Latin America

The slow-burn fire sale of Mexico’s public assets could be about to end – or at least, that’s what has market analysts worried.

Ecuadorians will head to the polls on February 4 to cast their vote in a referendum that could prove to be decisive for the government of President Lenin Moreno and the political direction of the country.

Moreno was elected president last April as the candidate of PAIS Alliance, the party of former left-wing president Rafael Correa. However, less than year on from the election, Correa – together with a majority of PAIS Alliance activists – now view Moreno as a “traitor” for failing to honour his commitment to continue the policies of the Citizens’ Revolution, which was kick-started by Correa’s election in 2007.

In the days leading up to the January 27 “self-inauguration” of fraudulent Honduran president Juan Orlando Hernandez, three early morning news bombshells only added fuel to the raging fire of public outrage and indignation in the Central American nation.

Opposition to Hernandez (or JOH, as he is commonly known) has been mounting since he stole the November 26 national elections in which he sought re-election, despite the constitution allowing only single terms.

What has happened in Honduras confirms the old thesis that history always repeats itself: the coup against president Manuel Zelaya in 2009 as tragedy and the electoral fraud of 2017 as farce.

Venezuela’s socialists scored an overwhelming victory in mayoral elections on December 10, taking over 90% of the country's municipalities. 

President Nicolas Maduro’s United Venezuelan Socialist Party (PSUV), along with its allies, have secured victory in 308 of Venezuela’s 335 municipalities. According to preliminary results, the governing socialist party managed to take 21 out of the country’s 23 state capitals as well as the Caracas Capital District.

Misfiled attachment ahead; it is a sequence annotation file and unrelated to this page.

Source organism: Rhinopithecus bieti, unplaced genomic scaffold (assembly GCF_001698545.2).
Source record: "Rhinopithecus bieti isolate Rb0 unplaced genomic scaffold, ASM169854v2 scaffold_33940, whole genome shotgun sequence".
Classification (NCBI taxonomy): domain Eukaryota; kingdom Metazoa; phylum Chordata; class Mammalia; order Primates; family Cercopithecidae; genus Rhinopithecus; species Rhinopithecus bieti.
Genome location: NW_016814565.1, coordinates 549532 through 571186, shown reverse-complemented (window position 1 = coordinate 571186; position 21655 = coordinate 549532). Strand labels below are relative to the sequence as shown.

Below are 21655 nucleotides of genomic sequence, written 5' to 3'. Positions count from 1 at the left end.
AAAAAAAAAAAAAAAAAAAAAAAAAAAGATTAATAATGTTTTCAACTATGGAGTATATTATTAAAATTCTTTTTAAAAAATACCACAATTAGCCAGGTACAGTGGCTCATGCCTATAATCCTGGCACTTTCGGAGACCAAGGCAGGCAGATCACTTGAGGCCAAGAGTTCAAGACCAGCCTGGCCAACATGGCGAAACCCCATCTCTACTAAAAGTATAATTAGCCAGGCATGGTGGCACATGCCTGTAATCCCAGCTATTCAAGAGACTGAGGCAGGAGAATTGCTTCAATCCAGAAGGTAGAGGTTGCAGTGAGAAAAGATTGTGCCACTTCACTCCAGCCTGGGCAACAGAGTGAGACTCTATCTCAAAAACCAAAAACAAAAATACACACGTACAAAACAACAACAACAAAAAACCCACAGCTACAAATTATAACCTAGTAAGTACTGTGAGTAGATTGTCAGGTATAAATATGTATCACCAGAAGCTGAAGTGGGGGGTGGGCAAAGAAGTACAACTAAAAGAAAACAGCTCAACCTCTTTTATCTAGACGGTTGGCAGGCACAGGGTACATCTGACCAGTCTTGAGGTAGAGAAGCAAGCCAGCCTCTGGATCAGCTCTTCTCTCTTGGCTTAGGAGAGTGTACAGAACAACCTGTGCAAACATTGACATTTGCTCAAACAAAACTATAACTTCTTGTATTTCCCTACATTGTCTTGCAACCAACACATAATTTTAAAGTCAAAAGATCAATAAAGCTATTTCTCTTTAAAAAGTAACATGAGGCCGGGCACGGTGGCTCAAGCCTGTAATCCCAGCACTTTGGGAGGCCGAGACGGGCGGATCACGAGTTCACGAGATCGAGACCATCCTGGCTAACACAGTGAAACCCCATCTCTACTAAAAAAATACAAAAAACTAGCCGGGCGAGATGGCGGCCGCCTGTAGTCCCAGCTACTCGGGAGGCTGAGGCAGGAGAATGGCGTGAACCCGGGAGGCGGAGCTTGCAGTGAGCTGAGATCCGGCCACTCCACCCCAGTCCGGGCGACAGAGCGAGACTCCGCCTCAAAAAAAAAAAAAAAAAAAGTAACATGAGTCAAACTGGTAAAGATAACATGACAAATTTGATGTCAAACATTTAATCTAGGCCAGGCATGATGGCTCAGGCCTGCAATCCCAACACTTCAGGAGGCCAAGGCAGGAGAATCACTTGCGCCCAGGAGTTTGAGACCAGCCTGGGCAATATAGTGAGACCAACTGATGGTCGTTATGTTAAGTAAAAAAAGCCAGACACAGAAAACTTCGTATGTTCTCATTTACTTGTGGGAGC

The US State Department has endorsed the outcome of the November 26 elections in Honduras, which was surely the most farcical electoral process in recent history.

The elections were organized by US-backed dictator Juan Hernandez in hopes of polishing his image. He ran against Salvador Nasralla, the candidate of the Alliance to Oppose the Dictatorship.

Protests on December 3 against balatant electoral fraud in Hondura's November 25 election marked the third day of mass mobilizations despite the government enforcing a 10-day curfew as of December 2, TeleSUR English said.

The first round of Chile’s presidential election was held on November 19. The right-wing candidate, ex-president Sebastian Pinera, won with 36% of the votes. He will compete in the second round against centre-left candidate Alejandro Guiller.

But the big surprise was the result for the Broad Front (FA), a heterogeneous left coalition headed by Beatriz Sanchez. The FA candidate came in third, with 20% of the vote (just two points short of making the second round).

In view of the December 10 municipal elections, communards and revolutionary activists closely associated with some of the most important initiatives in communal organisation in the country have been put forward as candidates for mayor.

Although we cannot say this is a mass phenomenon, it is undoubtedly a deeply significant event for various reasons.

Venezuela’s National Constituent Assembly (ANC) has denied permission to one of its grassroots delegates to stand as a mayoral candidate in the upcoming December 10 municipal elections.

Angel Prado was elected to the ANC on July 30 as a territorial delegate for his municipality of Simon Planas. Prado is also a leading member of the El Maizal commune in Lara state.

Pages

Subscribe to Latin America